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Hint of shift from J&K poll boycott strategy

Pro-India parties National Conference and People’s Democratic Party pad up for contests
National Conference leader Omar Abdullah.

Muzaffar Raina   |   Srinagar   |   Published 16.11.18, 10:00 PM

The Valley’s pro-India parties seem to have decided to abandon their boycott politics.

The National Conference on Friday formally announced its readiness to participate in future elections, saying the objective was to deny the BJP a free run in the state. Rival People’s Democratic Party too said it would contest polls in the future.

Their participation is expected to lend elections in the state a degree of credibility.

A National Conference spokesperson said the boycott had been limited to the recent local body polls and “had nothing to do with Assembly or parliamentary elections”.

The National Conference, PDP and some other Valley parties had boycotted the municipal and panchayat polls after failing to secure a commitment from the Centre that it would safeguard articles 35A and 370 of the Constitution that grant a special status to the state.

On Friday, the National Conference said it would contest elections to defend Article 35A, whose validity has been challenged in the Supreme Court, and prevent the BJP from installing people in high posts through the backdoor.

An extremely low turnout had helped the BJP and its ally People’s Conference win several municipalities in the Valley. For the first time, Srinagar has a BJP-backed mayor.

Former chief minister Omar Abdullah had hinted two days ago that the National Conference would participate in the Assembly polls to deny the BJP a walkover.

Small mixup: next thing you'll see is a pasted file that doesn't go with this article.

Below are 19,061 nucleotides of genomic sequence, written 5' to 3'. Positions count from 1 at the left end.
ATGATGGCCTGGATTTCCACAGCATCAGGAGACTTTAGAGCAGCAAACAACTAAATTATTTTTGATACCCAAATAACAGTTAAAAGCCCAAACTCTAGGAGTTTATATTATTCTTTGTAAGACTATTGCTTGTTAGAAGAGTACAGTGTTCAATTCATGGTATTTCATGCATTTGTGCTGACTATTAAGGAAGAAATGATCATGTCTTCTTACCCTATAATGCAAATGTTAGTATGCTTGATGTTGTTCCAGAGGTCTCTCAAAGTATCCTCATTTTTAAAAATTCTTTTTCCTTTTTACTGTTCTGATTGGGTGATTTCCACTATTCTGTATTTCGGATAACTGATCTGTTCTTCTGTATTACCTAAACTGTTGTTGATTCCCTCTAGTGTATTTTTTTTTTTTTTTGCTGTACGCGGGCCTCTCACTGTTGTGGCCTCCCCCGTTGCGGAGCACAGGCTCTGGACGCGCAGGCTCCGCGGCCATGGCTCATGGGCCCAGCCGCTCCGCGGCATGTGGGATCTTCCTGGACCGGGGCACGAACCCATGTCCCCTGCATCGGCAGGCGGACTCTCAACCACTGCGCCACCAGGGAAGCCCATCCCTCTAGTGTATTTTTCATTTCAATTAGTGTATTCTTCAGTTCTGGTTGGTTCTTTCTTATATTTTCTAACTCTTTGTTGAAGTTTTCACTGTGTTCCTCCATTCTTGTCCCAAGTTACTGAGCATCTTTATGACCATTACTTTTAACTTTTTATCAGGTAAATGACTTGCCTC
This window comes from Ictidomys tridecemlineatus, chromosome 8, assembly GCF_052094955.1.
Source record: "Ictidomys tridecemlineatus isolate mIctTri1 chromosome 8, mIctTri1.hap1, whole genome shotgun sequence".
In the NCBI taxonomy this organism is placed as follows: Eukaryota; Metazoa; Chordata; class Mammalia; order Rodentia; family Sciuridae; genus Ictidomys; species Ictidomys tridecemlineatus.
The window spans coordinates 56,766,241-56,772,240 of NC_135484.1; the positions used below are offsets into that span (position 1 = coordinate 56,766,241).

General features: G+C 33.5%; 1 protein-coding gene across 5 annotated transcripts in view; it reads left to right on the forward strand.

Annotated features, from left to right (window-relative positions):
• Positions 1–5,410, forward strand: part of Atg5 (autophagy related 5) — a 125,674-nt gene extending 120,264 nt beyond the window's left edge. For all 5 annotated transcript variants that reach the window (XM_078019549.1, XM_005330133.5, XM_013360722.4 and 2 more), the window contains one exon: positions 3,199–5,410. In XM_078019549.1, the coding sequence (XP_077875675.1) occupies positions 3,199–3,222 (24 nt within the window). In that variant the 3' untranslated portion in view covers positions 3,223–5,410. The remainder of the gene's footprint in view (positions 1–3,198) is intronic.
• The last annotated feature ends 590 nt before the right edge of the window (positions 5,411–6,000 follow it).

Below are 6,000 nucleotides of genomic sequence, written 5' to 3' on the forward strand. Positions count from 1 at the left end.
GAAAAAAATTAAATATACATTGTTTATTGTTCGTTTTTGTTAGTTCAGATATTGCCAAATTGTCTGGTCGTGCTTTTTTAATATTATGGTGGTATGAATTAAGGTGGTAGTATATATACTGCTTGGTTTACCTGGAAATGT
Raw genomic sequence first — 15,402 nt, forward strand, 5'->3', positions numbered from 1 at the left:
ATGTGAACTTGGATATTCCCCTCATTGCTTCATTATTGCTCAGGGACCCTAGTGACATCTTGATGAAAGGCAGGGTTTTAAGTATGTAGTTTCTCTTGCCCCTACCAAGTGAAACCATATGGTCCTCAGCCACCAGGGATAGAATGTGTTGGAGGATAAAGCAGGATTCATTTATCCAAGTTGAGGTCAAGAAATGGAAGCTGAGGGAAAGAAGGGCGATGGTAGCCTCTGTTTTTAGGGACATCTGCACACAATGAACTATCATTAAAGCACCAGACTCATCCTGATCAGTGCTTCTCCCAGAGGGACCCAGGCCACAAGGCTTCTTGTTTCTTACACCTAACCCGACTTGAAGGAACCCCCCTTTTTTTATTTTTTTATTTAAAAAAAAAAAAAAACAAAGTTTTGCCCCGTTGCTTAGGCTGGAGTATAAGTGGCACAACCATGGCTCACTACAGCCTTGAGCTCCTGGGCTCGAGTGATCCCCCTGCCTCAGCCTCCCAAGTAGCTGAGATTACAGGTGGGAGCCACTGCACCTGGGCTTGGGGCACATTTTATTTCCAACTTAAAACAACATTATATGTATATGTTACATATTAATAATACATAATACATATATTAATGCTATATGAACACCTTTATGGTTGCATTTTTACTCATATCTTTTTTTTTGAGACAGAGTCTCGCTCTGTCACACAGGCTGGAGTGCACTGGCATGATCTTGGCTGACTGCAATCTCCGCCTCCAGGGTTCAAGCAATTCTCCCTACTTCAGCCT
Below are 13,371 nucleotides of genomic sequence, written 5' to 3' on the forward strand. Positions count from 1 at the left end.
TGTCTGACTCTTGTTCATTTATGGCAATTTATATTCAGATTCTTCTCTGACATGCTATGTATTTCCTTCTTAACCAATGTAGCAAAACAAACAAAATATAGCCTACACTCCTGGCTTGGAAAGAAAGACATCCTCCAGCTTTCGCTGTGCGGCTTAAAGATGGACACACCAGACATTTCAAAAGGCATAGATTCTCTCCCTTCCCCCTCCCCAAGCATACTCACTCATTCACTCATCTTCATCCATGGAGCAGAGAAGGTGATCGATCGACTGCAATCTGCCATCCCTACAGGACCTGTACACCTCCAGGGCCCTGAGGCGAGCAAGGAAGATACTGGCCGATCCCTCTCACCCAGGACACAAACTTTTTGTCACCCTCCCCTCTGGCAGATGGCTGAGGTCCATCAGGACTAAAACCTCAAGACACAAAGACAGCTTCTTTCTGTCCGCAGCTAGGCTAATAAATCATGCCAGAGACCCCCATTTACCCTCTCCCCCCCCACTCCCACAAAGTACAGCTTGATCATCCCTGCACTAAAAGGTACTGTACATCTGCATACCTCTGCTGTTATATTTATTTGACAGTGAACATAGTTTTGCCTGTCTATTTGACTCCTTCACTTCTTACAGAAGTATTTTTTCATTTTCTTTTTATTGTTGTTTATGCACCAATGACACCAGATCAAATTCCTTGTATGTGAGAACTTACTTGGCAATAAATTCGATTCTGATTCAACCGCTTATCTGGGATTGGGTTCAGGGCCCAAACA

PDP spokesperson Rafi Ahmad Mir told The Telegraph that his party had always said that its boycott was restricted to these particular local body elections.

“If you recall, the National Conference had said it would not contest parliamentary (and other elections) if its conditions were not met, but we said our boycott was specific to the panchayat and municipal polls,” Mir said.

On Tuesday, BJP national general secretary Ram Madhav had taunted the National Conference and the PDP for seeking dissolution of the House (making elections necessary) while boycotting the local body polls. He had asked the two parties to clear their stand on Assembly elections.

The state was put under governor’s rule in June after the BJP withdrew support to PDP leader Mehbooba Mufti’s government. The six-month term for governor’s rule ends next month, after which the state has to be put under President’s rule.

Governor Satya Pal Malik’s administration has not dissolved the Assembly so far, triggering speculation that a window was being kept open for the BJP to form the government through horse-trading.


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